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1. Mar 15, 2016

### pjgrah01

1. The problem statement, all variables and given/known data

Prove by contradiction that if b is an integer such that b does not divide k for every natural number k, then b=0.
2. Relevant equations

3. The attempt at a solution
I know that proof by contradiction begins by assuming the false statement: If b is an integer such that b does not divide k for every kεℕ, then b≠0, which is equivalent to "there exists an integer b such that b does not divide k and b≠0, for every kεℕ. But I'm not sure how to proceed from here.

2. Mar 15, 2016

### Staff: Mentor

That is not the opposite statement.
"If a pen is green, then it is my pen" is wrong, but "if a pen is green, then it is not my pen" is also wrong (because I own some green pens, but not all).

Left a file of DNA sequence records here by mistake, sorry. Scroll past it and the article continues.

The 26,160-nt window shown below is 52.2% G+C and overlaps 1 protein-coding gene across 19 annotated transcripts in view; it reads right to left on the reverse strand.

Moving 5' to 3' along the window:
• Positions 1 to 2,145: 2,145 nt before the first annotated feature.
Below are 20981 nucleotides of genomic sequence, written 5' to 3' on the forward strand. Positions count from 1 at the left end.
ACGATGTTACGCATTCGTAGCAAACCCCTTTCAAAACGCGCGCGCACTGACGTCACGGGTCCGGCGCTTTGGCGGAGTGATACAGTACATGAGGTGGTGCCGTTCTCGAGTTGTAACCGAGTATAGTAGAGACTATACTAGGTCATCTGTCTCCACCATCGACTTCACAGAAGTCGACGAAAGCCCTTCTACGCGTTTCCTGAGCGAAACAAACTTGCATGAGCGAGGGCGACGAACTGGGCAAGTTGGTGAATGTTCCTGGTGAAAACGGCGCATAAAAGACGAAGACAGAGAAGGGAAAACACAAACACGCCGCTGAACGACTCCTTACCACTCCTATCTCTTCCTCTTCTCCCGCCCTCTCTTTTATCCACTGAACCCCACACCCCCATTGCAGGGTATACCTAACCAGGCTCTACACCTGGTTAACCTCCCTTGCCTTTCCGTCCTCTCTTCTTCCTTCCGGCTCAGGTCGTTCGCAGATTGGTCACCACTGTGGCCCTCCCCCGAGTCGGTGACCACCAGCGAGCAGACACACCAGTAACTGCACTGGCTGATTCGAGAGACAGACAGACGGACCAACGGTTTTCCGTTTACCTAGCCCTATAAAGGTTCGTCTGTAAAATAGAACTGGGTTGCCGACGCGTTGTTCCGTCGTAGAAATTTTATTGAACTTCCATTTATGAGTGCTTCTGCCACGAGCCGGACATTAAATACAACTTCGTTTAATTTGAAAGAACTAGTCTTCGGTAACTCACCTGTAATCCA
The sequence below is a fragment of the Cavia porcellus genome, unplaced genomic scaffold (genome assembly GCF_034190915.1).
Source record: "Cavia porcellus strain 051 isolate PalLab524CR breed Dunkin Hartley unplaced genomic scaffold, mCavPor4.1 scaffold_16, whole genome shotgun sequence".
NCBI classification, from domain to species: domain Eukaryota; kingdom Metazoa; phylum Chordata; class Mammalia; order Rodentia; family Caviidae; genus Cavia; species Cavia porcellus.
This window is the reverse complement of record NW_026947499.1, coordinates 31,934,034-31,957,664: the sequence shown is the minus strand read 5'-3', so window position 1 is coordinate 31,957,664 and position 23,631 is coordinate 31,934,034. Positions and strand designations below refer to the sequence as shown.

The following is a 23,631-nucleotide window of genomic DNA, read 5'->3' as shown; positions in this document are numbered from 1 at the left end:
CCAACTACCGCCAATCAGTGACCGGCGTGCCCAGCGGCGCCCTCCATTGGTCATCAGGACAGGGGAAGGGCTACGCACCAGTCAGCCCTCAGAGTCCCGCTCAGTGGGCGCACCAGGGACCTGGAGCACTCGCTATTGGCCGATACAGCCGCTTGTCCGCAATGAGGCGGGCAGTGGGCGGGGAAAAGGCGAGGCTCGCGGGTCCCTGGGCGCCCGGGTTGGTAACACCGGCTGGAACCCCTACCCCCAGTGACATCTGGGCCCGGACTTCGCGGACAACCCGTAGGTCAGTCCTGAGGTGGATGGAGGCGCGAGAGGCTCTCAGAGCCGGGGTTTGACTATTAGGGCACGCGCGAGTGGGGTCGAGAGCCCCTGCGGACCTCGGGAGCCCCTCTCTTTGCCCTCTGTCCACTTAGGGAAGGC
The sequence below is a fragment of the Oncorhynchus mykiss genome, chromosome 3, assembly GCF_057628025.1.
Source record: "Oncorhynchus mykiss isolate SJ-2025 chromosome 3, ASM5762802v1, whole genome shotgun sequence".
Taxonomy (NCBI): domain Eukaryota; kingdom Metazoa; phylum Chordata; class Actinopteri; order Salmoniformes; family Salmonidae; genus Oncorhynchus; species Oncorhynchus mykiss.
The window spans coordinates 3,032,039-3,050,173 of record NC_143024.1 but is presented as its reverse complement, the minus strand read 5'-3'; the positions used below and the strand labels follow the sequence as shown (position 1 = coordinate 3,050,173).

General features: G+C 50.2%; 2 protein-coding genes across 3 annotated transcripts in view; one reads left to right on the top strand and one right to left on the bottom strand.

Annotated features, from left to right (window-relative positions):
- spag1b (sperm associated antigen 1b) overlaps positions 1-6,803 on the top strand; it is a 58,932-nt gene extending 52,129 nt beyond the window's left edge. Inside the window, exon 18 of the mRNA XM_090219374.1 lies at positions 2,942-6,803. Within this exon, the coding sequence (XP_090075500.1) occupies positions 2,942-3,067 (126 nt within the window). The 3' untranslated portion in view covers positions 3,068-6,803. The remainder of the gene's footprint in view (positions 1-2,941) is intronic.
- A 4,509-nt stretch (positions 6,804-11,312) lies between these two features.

3. Mar 16, 2016

### HallsofIvy

Staff Emeritus
Also "b does not divide k for every natural number k" is itself ambiguous. It could be read as "b does not divide any natural number" but here, I think, is intended to say "there exist a natural number, k, that b does not divide". The "contradiction" would just be "there exist b, not equal to 0, such that b does not divide any natural number, k." Given that, what can you say about k= 2b?